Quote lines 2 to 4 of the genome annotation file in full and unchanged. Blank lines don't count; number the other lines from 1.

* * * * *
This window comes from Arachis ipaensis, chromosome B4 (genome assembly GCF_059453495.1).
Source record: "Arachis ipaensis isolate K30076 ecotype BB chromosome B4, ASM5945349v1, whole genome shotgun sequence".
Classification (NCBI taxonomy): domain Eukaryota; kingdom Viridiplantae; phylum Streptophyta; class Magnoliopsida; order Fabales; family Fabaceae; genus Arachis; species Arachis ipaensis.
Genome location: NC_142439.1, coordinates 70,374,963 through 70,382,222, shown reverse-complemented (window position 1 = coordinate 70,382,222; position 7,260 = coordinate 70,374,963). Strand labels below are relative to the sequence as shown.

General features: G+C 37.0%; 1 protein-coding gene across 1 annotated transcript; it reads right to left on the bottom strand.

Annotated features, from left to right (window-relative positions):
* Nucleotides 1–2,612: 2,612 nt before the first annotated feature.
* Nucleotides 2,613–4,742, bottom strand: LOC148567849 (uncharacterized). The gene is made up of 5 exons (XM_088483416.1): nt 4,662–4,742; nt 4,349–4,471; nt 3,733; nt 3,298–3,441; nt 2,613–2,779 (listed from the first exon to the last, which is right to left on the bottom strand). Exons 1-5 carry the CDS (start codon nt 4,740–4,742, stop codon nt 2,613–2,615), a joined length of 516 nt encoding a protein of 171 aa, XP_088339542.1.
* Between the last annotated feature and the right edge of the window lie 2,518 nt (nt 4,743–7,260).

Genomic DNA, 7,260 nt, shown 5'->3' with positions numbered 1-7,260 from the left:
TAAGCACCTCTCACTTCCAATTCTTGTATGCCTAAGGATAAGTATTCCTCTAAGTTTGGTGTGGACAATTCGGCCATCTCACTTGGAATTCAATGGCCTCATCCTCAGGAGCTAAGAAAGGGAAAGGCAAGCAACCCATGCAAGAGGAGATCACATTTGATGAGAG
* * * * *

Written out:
Source record: "Arachis ipaensis isolate K30076 ecotype BB chromosome B4, ASM5945349v1, whole genome shotgun sequence".
Classification (NCBI taxonomy): domain Eukaryota; kingdom Viridiplantae; phylum Streptophyta; class Magnoliopsida; order Fabales; family Fabaceae; genus Arachis; species Arachis ipaensis.
Genome location: NC_142439.1, coordinates 70,374,963 through 70,382,222, shown reverse-complemented (window position 1 = coordinate 70,382,222; position 7,260 = coordinate 70,374,963). Strand labels below are relative to the sequence as shown.